Originally posted on The Nats Blog  |  Last updated 6/20/12

Unless you have been under a rock in Nats Town, you know by now that in the bottom of the eighth inning of last night’s 5-4 loss to the Tampa Bay Rays, the Washington Nationals facilitated in the ejection of relief pitcher Joel Peralta in what was quite a crazy scene.

Before the beginning of the inning, Nats skipper Davey Johnson asked home plate umpire Tim Tschida to take a look at Peralta’s glove. Tschida quickly investigated the mitt and found a “foreign substance,” either on, or inside of it. Peralta was thrown out of the game, the glove was confiscated, and the temperature at field level was immediately raised as Rays’ manager Joe Madden was not happy about what went down in a rare road trip to Washington.

What makes last night’s situation particularly juicy is that Peralta, the Rays’ set-up man, had previously pitched for the Nationals in 2010. While the team has changed dramatically since that time, there are still a handful of players and coaches that would have been former teammates of Peralta, and very may well have known firsthand about his “pitching aids.”

So if someone on Washington snitched, which it would seem like they must have, did they break an unwritten rule of baseball? We all know that players look out for each other; they are binded by silent agreements not to show each other up, not to actively harm one another. But are there rules about protecting cheaters? The steroid era would suggest so, but the game has come a long way since the late 1990’s and fans, players, and the media saw firsthand what happens when you let a bad thing get out of hand.

But last night’s actions were hardly done for the sake of “the integrity of the game.” The Nats are in the midst of the losing streak, and for sure this was done more as an action to gain the tiniest advantage in a game where the Nats were on pace to lose. Ultimately the move did not help them come from behind to win the game, and the real result will likely be a suspension for Peralta, which will in no way help the Nats in the long run. It was a power move, a power move that didn’t have enough weight behind it to make a difference.

Cheating is cheating, there is no question about that. As a young fan who grew up during the steroid era, I struggled as the men who I considered heroes fell from grace as shriveled shells of their former selves in court rooms. I have no patience for cheating, and I want it removed completely from the game. But if Peralta did use foreign substances in his glove to help give him an advantage in 2010, and the Nationals allowed it then, how could they possibly cry foul in 2012 when the situation was reversed? If you allow your own players to cheat (which I’m sure most if not all of the teams in baseball do), you can’t call out those players for doing the same thing while on another team. You just can’t.

Now, it very well could be the case that someone in the Washington organization became aware of Peralta’s exploits and forbade him from doing it while on the Nats. A betting man would say that if he a player tries to cheat for one organization, and is not allowed, he will again try to the same exploits when he moves to his new club. Unfortunately, if we do no one thing about insider baseball rules, we will not know the truth behind this story for at least a decade.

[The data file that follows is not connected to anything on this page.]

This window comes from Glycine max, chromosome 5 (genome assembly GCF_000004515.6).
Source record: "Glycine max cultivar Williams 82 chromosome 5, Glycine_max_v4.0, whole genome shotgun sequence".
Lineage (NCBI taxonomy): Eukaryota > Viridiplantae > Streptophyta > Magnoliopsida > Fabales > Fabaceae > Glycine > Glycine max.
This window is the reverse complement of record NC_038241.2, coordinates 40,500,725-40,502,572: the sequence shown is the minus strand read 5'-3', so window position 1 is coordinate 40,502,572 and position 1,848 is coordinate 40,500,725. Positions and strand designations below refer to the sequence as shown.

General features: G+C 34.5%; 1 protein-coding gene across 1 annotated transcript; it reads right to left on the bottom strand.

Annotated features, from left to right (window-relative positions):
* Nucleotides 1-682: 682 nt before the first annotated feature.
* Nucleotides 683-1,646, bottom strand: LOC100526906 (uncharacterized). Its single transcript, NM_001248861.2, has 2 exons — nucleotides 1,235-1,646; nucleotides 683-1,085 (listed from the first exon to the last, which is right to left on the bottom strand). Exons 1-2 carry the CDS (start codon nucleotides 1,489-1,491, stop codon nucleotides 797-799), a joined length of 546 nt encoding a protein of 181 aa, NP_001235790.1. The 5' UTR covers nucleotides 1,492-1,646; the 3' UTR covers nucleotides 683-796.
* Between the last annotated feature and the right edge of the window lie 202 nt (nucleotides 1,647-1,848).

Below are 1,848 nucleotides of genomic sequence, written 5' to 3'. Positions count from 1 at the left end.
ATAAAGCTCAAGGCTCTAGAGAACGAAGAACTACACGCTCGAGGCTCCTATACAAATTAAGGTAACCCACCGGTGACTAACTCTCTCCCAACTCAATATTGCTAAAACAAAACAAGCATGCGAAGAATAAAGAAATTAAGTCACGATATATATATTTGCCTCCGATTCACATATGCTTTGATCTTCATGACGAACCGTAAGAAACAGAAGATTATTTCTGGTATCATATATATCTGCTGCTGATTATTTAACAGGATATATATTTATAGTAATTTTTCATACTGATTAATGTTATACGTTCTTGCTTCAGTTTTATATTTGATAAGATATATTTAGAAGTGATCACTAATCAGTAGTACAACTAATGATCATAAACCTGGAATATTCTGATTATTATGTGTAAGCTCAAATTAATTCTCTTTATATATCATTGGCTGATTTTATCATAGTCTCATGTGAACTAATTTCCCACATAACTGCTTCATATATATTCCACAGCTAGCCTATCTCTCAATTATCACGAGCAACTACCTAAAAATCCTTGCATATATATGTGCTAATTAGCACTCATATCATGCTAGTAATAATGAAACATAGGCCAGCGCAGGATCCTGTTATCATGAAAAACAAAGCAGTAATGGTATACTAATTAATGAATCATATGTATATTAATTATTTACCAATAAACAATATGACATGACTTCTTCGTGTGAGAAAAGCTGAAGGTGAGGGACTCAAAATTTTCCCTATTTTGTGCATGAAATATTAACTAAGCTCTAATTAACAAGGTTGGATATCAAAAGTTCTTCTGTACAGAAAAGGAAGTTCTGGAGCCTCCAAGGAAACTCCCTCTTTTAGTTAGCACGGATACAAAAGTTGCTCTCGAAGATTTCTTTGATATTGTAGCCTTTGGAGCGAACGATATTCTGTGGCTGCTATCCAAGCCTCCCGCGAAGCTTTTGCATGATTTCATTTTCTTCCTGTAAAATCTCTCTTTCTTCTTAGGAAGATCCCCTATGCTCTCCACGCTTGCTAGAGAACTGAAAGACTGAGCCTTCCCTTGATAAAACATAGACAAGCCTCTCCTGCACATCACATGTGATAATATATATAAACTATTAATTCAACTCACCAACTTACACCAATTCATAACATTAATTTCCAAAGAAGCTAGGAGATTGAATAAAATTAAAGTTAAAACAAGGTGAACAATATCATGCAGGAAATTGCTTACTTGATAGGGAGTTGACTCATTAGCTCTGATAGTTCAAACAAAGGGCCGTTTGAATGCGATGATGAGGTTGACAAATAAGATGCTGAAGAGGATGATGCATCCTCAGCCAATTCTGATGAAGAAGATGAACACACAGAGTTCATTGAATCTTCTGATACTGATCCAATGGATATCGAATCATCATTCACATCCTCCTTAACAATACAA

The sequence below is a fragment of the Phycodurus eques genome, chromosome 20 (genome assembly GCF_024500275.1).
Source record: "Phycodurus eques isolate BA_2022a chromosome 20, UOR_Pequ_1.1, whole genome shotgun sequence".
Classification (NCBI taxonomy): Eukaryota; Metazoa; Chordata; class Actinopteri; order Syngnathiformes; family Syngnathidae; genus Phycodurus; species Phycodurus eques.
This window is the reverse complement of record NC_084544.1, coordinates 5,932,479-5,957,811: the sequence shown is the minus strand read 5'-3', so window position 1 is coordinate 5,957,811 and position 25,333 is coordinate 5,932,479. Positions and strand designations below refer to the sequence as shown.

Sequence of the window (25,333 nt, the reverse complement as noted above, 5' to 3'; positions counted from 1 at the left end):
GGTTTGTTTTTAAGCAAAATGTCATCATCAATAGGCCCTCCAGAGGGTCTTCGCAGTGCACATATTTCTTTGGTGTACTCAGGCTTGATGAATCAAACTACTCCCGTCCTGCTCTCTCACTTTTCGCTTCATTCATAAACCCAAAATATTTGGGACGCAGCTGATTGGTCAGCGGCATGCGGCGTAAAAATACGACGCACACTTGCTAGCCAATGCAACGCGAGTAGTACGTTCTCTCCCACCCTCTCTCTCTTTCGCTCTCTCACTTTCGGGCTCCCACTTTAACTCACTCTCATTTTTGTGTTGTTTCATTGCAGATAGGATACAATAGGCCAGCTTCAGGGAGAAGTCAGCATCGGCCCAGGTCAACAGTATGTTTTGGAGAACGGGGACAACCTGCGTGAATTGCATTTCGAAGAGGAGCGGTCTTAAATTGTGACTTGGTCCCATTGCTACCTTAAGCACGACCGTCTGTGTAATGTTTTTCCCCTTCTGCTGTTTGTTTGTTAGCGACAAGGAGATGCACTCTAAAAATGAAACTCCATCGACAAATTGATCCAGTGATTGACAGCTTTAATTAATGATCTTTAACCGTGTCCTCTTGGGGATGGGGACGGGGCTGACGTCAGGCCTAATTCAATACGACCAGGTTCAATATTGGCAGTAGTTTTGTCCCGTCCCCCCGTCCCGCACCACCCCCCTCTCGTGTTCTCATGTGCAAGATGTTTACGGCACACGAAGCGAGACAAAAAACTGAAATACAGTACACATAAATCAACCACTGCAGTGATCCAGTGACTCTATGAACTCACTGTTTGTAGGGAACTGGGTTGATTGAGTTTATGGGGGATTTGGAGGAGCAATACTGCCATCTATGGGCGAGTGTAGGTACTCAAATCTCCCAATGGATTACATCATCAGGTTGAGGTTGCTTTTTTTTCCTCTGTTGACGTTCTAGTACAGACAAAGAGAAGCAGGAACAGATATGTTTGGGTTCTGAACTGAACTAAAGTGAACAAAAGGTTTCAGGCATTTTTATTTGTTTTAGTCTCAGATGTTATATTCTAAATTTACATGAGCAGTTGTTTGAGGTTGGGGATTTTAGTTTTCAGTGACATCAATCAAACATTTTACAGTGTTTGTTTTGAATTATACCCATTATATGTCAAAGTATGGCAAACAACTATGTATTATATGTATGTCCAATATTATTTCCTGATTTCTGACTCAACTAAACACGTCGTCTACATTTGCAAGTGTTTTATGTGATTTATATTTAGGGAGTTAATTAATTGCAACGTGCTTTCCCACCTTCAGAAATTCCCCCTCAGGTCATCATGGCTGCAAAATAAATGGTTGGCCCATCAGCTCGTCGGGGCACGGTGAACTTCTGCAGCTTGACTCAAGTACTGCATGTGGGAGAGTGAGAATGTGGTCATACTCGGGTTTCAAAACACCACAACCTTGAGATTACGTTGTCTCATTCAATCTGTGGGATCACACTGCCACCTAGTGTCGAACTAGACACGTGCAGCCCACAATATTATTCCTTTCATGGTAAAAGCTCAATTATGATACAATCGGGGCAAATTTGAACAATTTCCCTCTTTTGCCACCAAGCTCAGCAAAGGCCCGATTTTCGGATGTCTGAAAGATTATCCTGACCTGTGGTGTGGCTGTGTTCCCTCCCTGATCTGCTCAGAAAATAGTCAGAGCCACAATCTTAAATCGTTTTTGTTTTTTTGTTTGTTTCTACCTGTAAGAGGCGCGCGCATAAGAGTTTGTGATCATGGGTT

Ios_download En_app_rgb_wo_45

DeMarco Murray unhappy with role in Eagles' offense

George Karl apologized to DeMarcus Cousins for trade comment

Jason Whitlock, ESPN part ways again

Devonta Freeman is scoring touchdowns at a historic rate

Joe Philbin not worried about being fired

NFL deciding how to share random PSI data during season


Report: LeSean McCoy has tear in hamstring

Report: Jay Cutler expected to play hurt against Raiders

Report: Marshawn Lynch not likely to play against Lions

WATCH: Adrien Broner uses Bruce Jenner zinger after win

ESPN explains reason for Dabo Swinney interview error

Brian Kelly: Kizer made right call on 2-point play

Jay Feely shares thoughts on why NFL kickers are struggling

Female reporters blocked from entering NFL locker room

Pierre Garcon makes awesome game-winning TD catch

WATCH: Mario Williams obliterates Rashad Jennings

WATCH: Ed Dickson scores TD on crazy fumble recovery

WATCH: Nelson Agholor makes incredible one-handed catch

London PR guy has hilarious reaction to angry Suh

Former LSU staffer had championship rings stolen from home

Giants LB Devon Kennard makes incredible interception

Andrew Bogut lost 22 pounds thanks to sugar documentary

Ohio State fans rip Cardale Jones on Twitter despite victory

LeBron has message for Tristan Thompson on Instagram

Rangers fire social media staffer over Charlie Strong tweet

MLB News
Delivered to your inbox
You'll also receive Yardbarker's daily Top 10, featuring the best sports stories from around the web. Customize your newsletter to get articles on your favorite sports and teams. And the best part? It's free!

By clicking "Sign Me Up", you have read and agreed to the Fox Sports Digital Privacy Policy and Terms of Use. You can opt out at any time. For more information, please see our Privacy Policy.
Get it now!
Ios_download En_app_rgb_wo_45

Philbin not worried about job status

London PR guy trolls Suh

10 takeaways from Week 5 of the college football season

Rick Pitino and the shadows that never leave

Chad Johnson ... Steelers kicker?

Flacco deserves more from the Ravens

Time for Neymar's Barcelona

Seth Rollins, WWE depth, Divas and winning

Madison Keys and the future of women’s tennis

Most underrated games in NFL Week 4

Today's Best Stuff
For Publishers
Company Info
Follow Yardbarker